“For we are made partakers of Christ, if we hold the beginning of our confidence steadfast to the end.”  Hebrews 3:14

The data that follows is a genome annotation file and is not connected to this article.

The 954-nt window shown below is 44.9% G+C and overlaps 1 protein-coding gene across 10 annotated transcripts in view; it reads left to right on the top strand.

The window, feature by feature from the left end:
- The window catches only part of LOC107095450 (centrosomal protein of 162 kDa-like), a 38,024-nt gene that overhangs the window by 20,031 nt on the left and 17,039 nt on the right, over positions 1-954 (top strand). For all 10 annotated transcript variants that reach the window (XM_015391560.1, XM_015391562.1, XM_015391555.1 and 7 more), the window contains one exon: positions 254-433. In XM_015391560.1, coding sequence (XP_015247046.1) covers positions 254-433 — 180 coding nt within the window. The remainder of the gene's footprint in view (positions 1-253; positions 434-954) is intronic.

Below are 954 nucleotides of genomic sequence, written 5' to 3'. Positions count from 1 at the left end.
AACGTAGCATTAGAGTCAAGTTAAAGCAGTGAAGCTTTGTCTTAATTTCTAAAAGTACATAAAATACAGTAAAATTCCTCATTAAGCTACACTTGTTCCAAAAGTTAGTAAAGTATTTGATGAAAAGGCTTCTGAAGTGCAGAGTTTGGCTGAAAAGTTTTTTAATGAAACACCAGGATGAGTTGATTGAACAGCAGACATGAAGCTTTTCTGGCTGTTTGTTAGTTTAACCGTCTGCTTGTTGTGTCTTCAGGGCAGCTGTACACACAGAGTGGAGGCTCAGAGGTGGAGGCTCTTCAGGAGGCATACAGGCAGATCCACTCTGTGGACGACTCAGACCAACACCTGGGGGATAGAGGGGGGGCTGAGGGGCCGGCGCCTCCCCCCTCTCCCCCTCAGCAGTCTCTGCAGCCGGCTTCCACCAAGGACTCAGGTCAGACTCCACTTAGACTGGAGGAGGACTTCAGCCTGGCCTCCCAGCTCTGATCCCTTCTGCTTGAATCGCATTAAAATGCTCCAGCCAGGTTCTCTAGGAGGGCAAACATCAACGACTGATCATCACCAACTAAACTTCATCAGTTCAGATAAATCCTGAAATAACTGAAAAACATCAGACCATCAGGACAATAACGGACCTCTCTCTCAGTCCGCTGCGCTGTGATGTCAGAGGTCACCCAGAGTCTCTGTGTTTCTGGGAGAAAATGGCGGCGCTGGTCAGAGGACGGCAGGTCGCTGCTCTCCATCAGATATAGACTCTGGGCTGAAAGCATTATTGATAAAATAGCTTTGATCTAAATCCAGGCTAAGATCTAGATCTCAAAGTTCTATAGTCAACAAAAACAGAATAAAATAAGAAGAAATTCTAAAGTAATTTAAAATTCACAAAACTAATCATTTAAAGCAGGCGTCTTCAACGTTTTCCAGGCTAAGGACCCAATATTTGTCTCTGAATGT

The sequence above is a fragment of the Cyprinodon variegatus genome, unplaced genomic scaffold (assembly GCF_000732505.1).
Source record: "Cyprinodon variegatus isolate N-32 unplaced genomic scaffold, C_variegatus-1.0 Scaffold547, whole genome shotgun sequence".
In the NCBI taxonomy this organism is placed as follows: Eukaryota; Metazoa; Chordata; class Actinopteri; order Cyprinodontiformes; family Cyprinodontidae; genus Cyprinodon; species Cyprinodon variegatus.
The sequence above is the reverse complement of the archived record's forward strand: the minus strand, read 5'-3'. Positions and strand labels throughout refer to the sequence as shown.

Ready for combat after circumcision and secure in the blood of a lamb free of blemish representing Christ, Joshua neared the city of Jerich and found himself facing a man with drawn sword in hand (Joshua 5:13). Joshua asked the man whether he was for or against Israel, and the man replied, “As captain of the host of the LORD am I now come” (5:14). Joshua, now aware of the LORD’s presence having a heavenly army under His command, fell on his face in worship. The LORD told Joshua, “Loose your shoe from off your foot, for the place whereon you stand is holy” (5:15). These words are identical to those told Moses when he encountered the LORD at a burning bush (Exodus 3:5). Joshua is given instructions for the conquest of Jericho, and is told that victory is already accomplished providing the instructions be followed: “The Lord said to Joshua, See, I have given unto your hand Jericho, and the king thereof, and the mighty men of valor”   (Joshua 6:2). This was in spite of the fact that Jericho was a stronghold considered invincible as well as protected by gods of the Canaanites. Key to its capture, and the strategy for us, is the same. The God of Israel is superior to all gods, for if God be for us, who can stand against us.